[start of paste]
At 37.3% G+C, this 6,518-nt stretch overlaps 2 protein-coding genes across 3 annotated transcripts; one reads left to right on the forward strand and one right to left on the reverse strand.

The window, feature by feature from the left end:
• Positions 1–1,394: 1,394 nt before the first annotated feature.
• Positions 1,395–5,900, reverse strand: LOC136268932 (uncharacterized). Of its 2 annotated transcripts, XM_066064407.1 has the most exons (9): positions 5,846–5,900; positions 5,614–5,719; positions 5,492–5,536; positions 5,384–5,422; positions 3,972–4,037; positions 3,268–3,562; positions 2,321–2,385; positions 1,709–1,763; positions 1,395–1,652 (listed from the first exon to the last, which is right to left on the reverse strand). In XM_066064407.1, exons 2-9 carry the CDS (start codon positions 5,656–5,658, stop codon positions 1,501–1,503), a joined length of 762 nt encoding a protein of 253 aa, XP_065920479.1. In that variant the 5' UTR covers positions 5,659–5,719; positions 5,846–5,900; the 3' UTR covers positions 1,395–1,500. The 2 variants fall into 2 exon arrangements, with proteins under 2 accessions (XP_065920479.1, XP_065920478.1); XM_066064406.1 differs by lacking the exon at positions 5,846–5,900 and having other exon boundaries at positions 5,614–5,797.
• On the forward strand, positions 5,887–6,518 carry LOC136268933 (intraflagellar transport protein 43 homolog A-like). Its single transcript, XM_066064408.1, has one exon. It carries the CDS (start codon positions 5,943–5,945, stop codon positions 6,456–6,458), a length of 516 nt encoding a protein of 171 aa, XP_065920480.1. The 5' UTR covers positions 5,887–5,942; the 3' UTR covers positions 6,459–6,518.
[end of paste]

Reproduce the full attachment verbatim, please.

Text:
At 37.3% G+C, this 6,518-nt stretch overlaps 2 protein-coding genes across 3 annotated transcripts; one reads left to right on the forward strand and one right to left on the reverse strand.

The window, feature by feature from the left end:
• Positions 1–1,394: 1,394 nt before the first annotated feature.
• Positions 1,395–5,900, reverse strand: LOC136268932 (uncharacterized). Of its 2 annotated transcripts, XM_066064407.1 has the most exons (9): positions 5,846–5,900; positions 5,614–5,719; positions 5,492–5,536; positions 5,384–5,422; positions 3,972–4,037; positions 3,268–3,562; positions 2,321–2,385; positions 1,709–1,763; positions 1,395–1,652 (listed from the first exon to the last, which is right to left on the reverse strand). In XM_066064407.1, exons 2-9 carry the CDS (start codon positions 5,656–5,658, stop codon positions 1,501–1,503), a joined length of 762 nt encoding a protein of 253 aa, XP_065920479.1. In that variant the 5' UTR covers positions 5,659–5,719; positions 5,846–5,900; the 3' UTR covers positions 1,395–1,500. The 2 variants fall into 2 exon arrangements, with proteins under 2 accessions (XP_065920479.1, XP_065920478.1); XM_066064406.1 differs by lacking the exon at positions 5,846–5,900 and having other exon boundaries at positions 5,614–5,797.
• On the forward strand, positions 5,887–6,518 carry LOC136268933 (intraflagellar transport protein 43 homolog A-like). Its single transcript, XM_066064408.1, has one exon. It carries the CDS (start codon positions 5,943–5,945, stop codon positions 6,456–6,458), a length of 516 nt encoding a protein of 171 aa, XP_065920480.1. The 5' UTR covers positions 5,887–5,942; the 3' UTR covers positions 6,459–6,518.